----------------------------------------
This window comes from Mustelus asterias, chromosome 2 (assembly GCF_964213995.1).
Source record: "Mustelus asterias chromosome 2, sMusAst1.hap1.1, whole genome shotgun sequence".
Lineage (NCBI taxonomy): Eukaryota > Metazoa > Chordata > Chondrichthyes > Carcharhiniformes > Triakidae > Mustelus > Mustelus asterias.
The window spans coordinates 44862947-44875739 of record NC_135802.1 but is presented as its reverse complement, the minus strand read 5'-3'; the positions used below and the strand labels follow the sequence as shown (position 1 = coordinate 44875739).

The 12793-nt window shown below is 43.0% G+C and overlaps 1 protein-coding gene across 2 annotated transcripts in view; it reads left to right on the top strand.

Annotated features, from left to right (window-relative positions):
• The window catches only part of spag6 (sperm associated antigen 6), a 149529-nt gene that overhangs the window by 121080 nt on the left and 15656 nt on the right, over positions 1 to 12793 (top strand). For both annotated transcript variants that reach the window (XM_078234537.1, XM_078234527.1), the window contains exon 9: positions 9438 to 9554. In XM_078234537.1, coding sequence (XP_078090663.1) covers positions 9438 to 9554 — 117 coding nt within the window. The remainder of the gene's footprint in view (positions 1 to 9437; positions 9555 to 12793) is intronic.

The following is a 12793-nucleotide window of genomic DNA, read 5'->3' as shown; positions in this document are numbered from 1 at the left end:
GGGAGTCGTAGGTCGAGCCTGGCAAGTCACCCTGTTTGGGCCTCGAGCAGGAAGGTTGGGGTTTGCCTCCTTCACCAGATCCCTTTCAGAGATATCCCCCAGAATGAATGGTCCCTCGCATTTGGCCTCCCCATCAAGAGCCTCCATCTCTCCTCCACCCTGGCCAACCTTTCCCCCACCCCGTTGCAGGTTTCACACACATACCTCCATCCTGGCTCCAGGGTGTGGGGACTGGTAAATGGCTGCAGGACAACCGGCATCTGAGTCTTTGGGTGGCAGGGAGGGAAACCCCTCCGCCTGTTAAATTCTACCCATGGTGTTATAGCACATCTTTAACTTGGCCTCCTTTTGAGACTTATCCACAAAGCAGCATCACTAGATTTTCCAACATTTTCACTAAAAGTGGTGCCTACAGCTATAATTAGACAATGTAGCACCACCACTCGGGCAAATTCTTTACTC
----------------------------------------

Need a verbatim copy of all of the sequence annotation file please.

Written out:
This window comes from Mustelus asterias, chromosome 2 (assembly GCF_964213995.1).
Source record: "Mustelus asterias chromosome 2, sMusAst1.hap1.1, whole genome shotgun sequence".
Lineage (NCBI taxonomy): Eukaryota > Metazoa > Chordata > Chondrichthyes > Carcharhiniformes > Triakidae > Mustelus > Mustelus asterias.
The window spans coordinates 44862947-44875739 of record NC_135802.1 but is presented as its reverse complement, the minus strand read 5'-3'; the positions used below and the strand labels follow the sequence as shown (position 1 = coordinate 44875739).

The 12793-nt window shown below is 43.0% G+C and overlaps 1 protein-coding gene across 2 annotated transcripts in view; it reads left to right on the top strand.

Annotated features, from left to right (window-relative positions):
• The window catches only part of spag6 (sperm associated antigen 6), a 149529-nt gene that overhangs the window by 121080 nt on the left and 15656 nt on the right, over positions 1 to 12793 (top strand). For both annotated transcript variants that reach the window (XM_078234537.1, XM_078234527.1), the window contains exon 9: positions 9438 to 9554. In XM_078234537.1, coding sequence (XP_078090663.1) covers positions 9438 to 9554 — 117 coding nt within the window. The remainder of the gene's footprint in view (positions 1 to 9437; positions 9555 to 12793) is intronic.

The following is a 12793-nucleotide window of genomic DNA, read 5'->3' as shown; positions in this document are numbered from 1 at the left end:
GGGAGTCGTAGGTCGAGCCTGGCAAGTCACCCTGTTTGGGCCTCGAGCAGGAAGGTTGGGGTTTGCCTCCTTCACCAGATCCCTTTCAGAGATATCCCCCAGAATGAATGGTCCCTCGCATTTGGCCTCCCCATCAAGAGCCTCCATCTCTCCTCCACCCTGGCCAACCTTTCCCCCACCCCGTTGCAGGTTTCACACACATACCTCCATCCTGGCTCCAGGGTGTGGGGACTGGTAAATGGCTGCAGGACAACCGGCATCTGAGTCTTTGGGTGGCAGGGAGGGAAACCCCTCCGCCTGTTAAATTCTACCCATGGTGTTATAGCACATCTTTAACTTGGCCTCCTTTTGAGACTTATCCACAAAGCAGCATCACTAGATTTTCCAACATTTTCACTAAAAGTGGTGCCTACAGCTATAATTAGACAATGTAGCACCACCACTCGGGCAAATTCTTTACTC